Author Topic: Bicycle Security  (Read 16741 times)

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Offline pmspirito

Bicycle Security
« Reply #15 on: January 02, 2005, 01:07:16 am »
As a compulsive and chronic locker i was disappointed to find out the Kryptonite locks were so easily "compromised".  If you are not familiar with this and the  recall and exchange program do a search for Kryptonite locks. As for locking; I just cannot immagine coming out of a convience store in the middle of Tim-buk-too or that bum place in Egypt to find my bike and stuff gone because  some punks/red necks thought it would be great fun to make my bike and stuff dissappear.  Like; what do ya do....your stuff is gone and you are in the middle of no where.....I just do not want to have to deal with it.

best wishes from the back of the pack,  Peter & Judy Spirito
best wishes from the back of the pack,  Peter & Judy Spirito

Offline canalligators

Bicycle Security
« Reply #16 on: January 10, 2005, 04:43:07 pm »
Like most, I only use the lock if I'm suspicious of my surroundings.  We will sometimes take turns going into the store so one person can watch them.  I also sleep better if the bike is locked at night.

I liked the idea to leave it in big ring.  Add to it that I ride a SWB recumbent - most thieves who try to ride a loaded recumbent for the first time WILL fall over.

Offline MikeJuvrud

Bicycle Security
« Reply #17 on: January 30, 2005, 03:01:39 am »
At night I take off the wheels (quick release) and put them at my feet inside my tent (REI Solo) and lock the bike with a lightweight cable lock. Otherwise, I rarely even use the lock.

Offline mikeedgar

Re: Bicycle Security
« Reply #18 on: May 07, 2011, 07:10:32 pm »
I like the idea of taking off at least the front wheel, or even the seat, if it is quick-release.  I will be pulling a trailer and plan to lock the bike and trailer side by side. That'll make it impossible to ride away and very difficult to just lift up and carry away. Someone also suggested a bell (low-tech motion detector.)

Offline litespeed

Re: Bicycle Security
« Reply #19 on: May 07, 2011, 07:57:12 pm »
I have a bike lock with self-coiling 6' cable. If I'm going to leave my bike out of sight for more than a few minutes (restaurant, supermarket, museum, dentist, etc.) I lock it to something. I generally don't bother if I'm just zipping into a convenience store. In campgrounds I lock it to the picnic bench seat or a tree and put it where I can see it through the tent opening. As far as I know no one has ever tried to steal the bike or anything on it but it's the most expensive thing I own that isn't real estate so I don't take any chances. If I were to go somewhere where there is a lot of petty thievery such as Central America I would find a way to secure my Ortliebs.

Offline dombrosk

Re: Bicycle Security
« Reply #20 on: May 08, 2011, 11:37:09 am »
We've recently had two active threads on this topic, "bike locks" and "bicycle security".  Folks interested in the topic might want to look through both threads.

Seems like there are three approaches to locking up:

1) completely unlocked.
I'll do this on a charity ride when I'm surrounded by lots of unlocked bikes much nicer than mine.  Aside from that I avoid this approach, partially because a neighbor of mine had a bad experience trusting small towns during his Northern Tier ride.  (He published a journal of his ride, A Crossing by Brian Newhouse)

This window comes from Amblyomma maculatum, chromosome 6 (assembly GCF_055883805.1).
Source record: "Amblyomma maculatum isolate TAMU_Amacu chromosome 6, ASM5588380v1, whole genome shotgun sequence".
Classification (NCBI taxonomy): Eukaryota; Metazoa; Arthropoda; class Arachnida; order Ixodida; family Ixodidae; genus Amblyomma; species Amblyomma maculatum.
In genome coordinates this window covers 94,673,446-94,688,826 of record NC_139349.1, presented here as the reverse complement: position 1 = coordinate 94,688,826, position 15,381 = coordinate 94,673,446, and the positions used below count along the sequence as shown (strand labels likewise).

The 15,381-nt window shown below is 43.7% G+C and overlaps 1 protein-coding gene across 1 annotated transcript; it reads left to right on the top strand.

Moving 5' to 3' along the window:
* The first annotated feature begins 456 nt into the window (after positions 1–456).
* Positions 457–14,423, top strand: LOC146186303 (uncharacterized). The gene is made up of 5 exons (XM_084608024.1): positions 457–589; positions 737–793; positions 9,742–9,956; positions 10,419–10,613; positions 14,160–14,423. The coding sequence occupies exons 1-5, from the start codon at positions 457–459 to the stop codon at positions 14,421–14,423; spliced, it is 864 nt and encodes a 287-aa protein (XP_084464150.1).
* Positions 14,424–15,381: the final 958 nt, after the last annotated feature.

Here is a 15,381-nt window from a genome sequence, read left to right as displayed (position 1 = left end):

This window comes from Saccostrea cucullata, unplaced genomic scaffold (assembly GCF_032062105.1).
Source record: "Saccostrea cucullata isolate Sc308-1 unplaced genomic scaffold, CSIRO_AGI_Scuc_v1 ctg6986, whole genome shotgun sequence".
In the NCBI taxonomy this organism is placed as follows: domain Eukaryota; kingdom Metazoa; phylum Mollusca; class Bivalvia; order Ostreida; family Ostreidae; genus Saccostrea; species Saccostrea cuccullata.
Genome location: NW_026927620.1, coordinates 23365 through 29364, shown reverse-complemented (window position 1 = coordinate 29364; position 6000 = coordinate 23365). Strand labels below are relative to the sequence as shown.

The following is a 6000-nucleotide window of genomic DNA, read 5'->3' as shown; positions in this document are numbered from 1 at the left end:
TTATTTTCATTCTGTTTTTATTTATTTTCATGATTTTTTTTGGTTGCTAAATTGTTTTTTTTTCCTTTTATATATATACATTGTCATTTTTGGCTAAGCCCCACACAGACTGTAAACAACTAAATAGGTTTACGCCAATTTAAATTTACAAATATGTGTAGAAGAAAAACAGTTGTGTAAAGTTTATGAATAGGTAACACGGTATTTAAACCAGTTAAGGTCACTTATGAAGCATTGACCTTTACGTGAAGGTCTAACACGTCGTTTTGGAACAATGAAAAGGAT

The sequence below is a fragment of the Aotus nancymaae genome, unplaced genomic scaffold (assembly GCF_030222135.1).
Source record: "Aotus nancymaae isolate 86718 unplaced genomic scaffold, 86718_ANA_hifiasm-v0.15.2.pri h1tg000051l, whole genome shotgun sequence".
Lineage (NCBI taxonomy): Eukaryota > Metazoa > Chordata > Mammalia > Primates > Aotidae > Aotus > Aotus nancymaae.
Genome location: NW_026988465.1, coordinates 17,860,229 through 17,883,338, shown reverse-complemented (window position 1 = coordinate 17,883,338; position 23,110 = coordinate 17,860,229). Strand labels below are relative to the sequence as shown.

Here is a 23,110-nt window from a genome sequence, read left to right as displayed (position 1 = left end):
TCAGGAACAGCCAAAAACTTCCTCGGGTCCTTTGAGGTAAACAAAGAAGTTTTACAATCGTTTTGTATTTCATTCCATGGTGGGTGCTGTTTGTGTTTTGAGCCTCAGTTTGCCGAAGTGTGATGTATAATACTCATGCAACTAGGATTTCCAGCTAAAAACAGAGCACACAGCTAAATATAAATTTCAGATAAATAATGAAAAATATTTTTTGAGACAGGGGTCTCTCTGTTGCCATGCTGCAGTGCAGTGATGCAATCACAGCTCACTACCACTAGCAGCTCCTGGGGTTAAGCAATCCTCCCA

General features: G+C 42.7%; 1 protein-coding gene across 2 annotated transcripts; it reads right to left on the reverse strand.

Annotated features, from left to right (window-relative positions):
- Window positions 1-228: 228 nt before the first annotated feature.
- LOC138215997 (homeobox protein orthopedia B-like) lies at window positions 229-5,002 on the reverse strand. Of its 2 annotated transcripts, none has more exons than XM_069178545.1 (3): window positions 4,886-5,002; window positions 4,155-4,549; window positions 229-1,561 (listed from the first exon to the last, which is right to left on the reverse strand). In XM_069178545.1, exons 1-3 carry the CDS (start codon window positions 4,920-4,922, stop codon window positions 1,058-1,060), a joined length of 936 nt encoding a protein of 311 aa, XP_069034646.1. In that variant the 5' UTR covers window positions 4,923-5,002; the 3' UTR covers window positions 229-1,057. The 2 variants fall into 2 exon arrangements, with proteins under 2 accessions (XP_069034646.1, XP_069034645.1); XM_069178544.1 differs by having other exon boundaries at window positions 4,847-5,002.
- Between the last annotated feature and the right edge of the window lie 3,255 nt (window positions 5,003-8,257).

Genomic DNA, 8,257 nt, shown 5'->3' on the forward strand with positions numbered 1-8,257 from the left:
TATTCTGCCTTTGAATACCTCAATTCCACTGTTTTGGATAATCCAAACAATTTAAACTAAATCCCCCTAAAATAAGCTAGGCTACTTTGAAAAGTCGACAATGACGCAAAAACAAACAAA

I was concerned when one poster to this forum advised going unlocked in major cities... this advice seemed very unwise to me:
 "Re: Bike locks
« Reply #5 on: April 05, 2011, 01:48:36 pm »  My touring has been in Europe and the USA.  I'm not sure I took a lock on any of my tours.  Its been a few years so I may have forgot what I carried.  I recall visiting a museum for a day in Munich and leaving the bike outside in a visible area.  Unlocked.  Bags and bike were still there when I returned.   "

2) lightweight cable lock.
This can be a nice compromise position... I had an eye-opening experience with this, though.  One of my students (I'm a high school teacher) offered to show me a magic trick.  He took my cable lock (as a bicycle commuter I park my bike in my classroom) and in less than a minute had it opened up.
"How did you learn how to do that?" I asked. 
"YouTube."  came the reply.
So I googled "bicycle combination locks" and the first item was an instructional video on how to crack the combinations.  So if you go the combination lock way, be careful to get a more serious combination.

I was relieved when an old thread got reactivated today on the website to see another description of that same day in Munich that had concerned me.. it seems that the bike really wasn't unlocked, after all.
 "    Re:   Bicycle Security
« Reply #4 on: August 09, 2004, 09:55:51 pm » Quote 
Back in 1992 I toured loaded in Europe.  One day I parked my fully loaded bike, with panniers, in front of a museum in Munich, Germany.  I used my cable lock.  I spent several hours inside.  The bike and bags were just fine when I returned. "

3) maximum security.
This can include a Kryptonite style U-Lock and cable or a variety of hardened chain locks.  This is the direction I've headed into over the years.  While no lock will stop a determined thief, it can lead a thief to move on to the less secured bike on the next rack.  My goal is to never be the "least secure/most expensive" bike in any situation.

Those of us who ride in cities are accustomed to these kinds of systems.  If you'd like a humorous and informative look at how to secure a bike here's a short video worth watching.